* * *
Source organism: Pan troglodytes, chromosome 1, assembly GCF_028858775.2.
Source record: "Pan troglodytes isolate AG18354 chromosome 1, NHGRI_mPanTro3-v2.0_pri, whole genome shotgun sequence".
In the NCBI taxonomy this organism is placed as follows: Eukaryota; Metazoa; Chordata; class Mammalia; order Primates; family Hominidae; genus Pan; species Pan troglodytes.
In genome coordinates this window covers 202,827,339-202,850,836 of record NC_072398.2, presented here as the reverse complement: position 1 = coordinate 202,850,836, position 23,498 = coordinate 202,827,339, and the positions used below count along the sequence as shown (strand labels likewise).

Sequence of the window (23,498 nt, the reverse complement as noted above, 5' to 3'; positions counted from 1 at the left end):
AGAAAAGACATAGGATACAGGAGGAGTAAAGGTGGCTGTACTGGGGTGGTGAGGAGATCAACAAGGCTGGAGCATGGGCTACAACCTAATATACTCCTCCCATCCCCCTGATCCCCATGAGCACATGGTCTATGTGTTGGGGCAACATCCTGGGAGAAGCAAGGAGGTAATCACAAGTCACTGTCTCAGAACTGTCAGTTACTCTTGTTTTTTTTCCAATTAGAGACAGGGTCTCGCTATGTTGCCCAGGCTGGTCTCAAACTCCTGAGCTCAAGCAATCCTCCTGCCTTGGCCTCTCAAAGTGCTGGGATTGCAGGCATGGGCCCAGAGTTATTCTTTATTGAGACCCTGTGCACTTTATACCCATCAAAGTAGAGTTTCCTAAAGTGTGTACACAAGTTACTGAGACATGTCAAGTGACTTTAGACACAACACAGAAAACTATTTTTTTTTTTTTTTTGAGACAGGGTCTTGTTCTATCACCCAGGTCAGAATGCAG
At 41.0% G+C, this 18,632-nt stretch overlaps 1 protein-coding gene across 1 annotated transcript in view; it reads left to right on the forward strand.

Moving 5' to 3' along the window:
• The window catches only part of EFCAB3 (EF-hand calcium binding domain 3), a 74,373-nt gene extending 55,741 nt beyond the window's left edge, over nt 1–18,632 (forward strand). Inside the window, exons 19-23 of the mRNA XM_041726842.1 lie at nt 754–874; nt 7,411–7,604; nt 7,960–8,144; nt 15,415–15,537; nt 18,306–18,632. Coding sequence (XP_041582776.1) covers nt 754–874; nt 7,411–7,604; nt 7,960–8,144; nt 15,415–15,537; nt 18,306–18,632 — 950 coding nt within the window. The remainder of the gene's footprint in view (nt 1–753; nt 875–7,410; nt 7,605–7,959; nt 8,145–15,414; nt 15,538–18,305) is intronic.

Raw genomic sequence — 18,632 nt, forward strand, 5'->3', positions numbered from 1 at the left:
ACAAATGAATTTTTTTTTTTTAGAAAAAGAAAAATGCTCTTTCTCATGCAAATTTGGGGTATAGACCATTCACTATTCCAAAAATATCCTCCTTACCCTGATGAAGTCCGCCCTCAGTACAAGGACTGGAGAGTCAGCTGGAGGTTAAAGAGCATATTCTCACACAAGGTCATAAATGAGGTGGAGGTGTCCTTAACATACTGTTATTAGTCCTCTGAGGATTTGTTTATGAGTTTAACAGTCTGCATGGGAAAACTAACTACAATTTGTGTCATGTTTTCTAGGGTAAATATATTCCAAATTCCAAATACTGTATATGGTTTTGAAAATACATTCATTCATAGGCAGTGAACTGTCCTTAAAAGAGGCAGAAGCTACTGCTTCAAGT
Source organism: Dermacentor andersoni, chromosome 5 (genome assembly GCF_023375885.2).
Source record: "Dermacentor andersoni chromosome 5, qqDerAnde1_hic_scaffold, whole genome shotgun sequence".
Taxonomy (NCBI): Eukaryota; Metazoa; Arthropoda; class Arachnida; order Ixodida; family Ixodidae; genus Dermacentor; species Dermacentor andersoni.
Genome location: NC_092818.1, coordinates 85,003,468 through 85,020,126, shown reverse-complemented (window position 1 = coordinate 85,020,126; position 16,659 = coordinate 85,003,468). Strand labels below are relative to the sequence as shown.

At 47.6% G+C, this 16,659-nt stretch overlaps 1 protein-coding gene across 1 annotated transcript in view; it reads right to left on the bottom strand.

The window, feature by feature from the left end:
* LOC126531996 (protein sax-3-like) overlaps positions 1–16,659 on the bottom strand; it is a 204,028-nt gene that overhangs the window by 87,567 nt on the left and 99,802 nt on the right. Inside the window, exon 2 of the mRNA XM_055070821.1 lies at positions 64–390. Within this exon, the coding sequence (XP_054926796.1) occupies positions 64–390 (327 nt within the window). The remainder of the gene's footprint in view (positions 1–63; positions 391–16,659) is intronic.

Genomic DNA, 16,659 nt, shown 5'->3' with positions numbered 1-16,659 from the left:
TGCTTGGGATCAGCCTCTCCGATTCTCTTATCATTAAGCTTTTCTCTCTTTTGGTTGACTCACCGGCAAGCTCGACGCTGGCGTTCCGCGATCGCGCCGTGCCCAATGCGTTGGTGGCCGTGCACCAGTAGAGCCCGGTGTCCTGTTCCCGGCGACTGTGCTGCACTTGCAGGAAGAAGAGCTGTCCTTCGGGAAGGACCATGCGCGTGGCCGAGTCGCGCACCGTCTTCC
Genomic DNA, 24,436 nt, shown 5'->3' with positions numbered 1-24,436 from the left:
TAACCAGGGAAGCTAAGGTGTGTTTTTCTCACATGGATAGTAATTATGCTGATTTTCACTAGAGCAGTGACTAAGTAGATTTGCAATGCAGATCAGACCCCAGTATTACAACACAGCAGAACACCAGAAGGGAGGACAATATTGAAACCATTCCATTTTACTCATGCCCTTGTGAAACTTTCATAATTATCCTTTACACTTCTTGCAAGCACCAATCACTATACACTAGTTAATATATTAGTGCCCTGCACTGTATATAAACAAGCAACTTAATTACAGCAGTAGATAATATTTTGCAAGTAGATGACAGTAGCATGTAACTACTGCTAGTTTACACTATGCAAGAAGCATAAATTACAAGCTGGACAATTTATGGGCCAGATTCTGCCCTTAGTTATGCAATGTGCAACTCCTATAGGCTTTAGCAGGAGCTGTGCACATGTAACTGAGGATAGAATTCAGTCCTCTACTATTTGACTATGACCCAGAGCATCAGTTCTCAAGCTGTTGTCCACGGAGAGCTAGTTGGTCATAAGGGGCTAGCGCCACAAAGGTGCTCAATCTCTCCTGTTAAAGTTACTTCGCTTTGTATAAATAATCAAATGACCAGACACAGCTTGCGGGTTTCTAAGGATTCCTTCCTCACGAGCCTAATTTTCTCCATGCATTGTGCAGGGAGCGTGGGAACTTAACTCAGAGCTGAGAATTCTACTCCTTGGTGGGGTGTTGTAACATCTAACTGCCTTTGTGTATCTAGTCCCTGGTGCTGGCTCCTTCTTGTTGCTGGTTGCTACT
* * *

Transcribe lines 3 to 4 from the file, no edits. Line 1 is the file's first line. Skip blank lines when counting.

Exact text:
In the NCBI taxonomy this organism is placed as follows: Eukaryota; Metazoa; Chordata; class Mammalia; order Primates; family Hominidae; genus Pan; species Pan troglodytes.
In genome coordinates this window covers 202,827,339-202,850,836 of record NC_072398.2, presented here as the reverse complement: position 1 = coordinate 202,850,836, position 23,498 = coordinate 202,827,339, and the positions used below count along the sequence as shown (strand labels likewise).